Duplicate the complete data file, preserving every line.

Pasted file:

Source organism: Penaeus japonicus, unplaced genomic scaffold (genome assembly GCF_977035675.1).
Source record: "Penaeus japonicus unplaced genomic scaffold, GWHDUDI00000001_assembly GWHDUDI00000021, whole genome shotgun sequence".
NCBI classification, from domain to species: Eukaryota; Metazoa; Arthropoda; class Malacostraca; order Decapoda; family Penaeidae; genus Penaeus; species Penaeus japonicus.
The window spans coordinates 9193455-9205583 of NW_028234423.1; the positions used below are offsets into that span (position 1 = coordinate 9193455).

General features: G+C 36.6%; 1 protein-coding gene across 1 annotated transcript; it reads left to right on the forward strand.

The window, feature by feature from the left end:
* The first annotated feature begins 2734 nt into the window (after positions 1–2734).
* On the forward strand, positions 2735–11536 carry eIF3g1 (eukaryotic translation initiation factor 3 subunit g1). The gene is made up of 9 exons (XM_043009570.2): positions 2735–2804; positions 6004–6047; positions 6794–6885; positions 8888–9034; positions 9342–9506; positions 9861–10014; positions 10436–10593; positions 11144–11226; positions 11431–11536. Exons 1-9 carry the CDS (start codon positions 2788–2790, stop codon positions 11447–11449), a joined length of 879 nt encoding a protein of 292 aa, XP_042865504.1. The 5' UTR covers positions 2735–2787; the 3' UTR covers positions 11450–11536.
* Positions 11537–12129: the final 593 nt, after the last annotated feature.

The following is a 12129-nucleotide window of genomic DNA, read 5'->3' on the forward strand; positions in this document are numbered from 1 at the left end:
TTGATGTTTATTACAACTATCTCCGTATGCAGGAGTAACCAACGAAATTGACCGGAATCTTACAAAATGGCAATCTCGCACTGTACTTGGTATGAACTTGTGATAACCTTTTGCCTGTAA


Source organism: Penaeus japonicus, unplaced genomic scaffold (genome assembly GCF_977035675.1).
Source record: "Penaeus japonicus unplaced genomic scaffold, GWHDUDI00000001_assembly GWHDUDI00000021, whole genome shotgun sequence".
NCBI classification, from domain to species: Eukaryota; Metazoa; Arthropoda; class Malacostraca; order Decapoda; family Penaeidae; genus Penaeus; species Penaeus japonicus.
The window spans coordinates 9193455-9205583 of NW_028234423.1; the positions used below are offsets into that span (position 1 = coordinate 9193455).

General features: G+C 36.6%; 1 protein-coding gene across 1 annotated transcript; it reads left to right on the forward strand.

The window, feature by feature from the left end:
* The first annotated feature begins 2734 nt into the window (after positions 1–2734).
* On the forward strand, positions 2735–11536 carry eIF3g1 (eukaryotic translation initiation factor 3 subunit g1). The gene is made up of 9 exons (XM_043009570.2): positions 2735–2804; positions 6004–6047; positions 6794–6885; positions 8888–9034; positions 9342–9506; positions 9861–10014; positions 10436–10593; positions 11144–11226; positions 11431–11536. Exons 1-9 carry the CDS (start codon positions 2788–2790, stop codon positions 11447–11449), a joined length of 879 nt encoding a protein of 292 aa, XP_042865504.1. The 5' UTR covers positions 2735–2787; the 3' UTR covers positions 11450–11536.
* Positions 11537–12129: the final 593 nt, after the last annotated feature.

The following is a 12129-nucleotide window of genomic DNA, read 5'->3' on the forward strand; positions in this document are numbered from 1 at the left end:
TTGATGTTTATTACAACTATCTCCGTATGCAGGAGTAACCAACGAAATTGACCGGAATCTTACAAAATGGCAATCTCGCACTGTACTTGGTATGAACTTGTGATAACCTTTTGCCTGTAA